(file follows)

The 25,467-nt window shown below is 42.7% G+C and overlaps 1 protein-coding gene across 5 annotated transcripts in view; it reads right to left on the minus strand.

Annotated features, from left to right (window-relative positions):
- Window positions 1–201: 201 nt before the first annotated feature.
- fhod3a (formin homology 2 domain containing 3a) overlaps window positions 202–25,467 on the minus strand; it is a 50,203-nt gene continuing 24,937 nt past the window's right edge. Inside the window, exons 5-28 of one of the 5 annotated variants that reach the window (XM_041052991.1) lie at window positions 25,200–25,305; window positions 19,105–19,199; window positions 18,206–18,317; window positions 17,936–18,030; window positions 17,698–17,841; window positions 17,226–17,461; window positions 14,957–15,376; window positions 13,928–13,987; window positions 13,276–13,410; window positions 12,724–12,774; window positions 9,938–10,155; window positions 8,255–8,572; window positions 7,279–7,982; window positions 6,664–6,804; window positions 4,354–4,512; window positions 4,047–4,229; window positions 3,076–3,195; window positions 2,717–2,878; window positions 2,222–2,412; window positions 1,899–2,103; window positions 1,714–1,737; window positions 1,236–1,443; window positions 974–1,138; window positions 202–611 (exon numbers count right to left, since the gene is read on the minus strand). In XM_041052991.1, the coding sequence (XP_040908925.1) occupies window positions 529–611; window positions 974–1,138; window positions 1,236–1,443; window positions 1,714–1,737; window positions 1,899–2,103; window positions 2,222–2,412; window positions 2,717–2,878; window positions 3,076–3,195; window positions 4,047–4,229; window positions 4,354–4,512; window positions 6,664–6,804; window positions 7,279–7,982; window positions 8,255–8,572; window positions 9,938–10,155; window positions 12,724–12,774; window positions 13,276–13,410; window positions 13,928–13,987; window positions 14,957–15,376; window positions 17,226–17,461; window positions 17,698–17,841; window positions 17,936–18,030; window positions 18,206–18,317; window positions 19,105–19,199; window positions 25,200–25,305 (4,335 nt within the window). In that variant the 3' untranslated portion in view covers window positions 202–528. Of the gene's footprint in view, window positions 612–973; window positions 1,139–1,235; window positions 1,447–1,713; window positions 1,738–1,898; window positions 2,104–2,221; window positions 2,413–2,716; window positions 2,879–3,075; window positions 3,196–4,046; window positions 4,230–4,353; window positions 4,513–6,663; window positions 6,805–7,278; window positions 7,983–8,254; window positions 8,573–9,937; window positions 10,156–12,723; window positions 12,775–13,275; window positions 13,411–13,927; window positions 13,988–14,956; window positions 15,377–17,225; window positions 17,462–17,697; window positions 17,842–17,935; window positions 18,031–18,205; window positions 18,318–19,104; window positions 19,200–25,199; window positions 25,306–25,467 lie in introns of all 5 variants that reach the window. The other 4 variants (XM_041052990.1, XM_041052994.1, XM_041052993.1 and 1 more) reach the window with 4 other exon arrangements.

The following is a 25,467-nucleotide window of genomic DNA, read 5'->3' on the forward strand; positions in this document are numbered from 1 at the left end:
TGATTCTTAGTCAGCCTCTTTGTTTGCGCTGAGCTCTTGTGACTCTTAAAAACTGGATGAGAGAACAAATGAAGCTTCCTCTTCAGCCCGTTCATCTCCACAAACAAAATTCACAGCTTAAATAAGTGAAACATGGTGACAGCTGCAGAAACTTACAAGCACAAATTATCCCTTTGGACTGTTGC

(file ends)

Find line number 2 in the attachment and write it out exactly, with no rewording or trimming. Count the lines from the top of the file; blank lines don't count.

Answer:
Annotated features, from left to right (window-relative positions):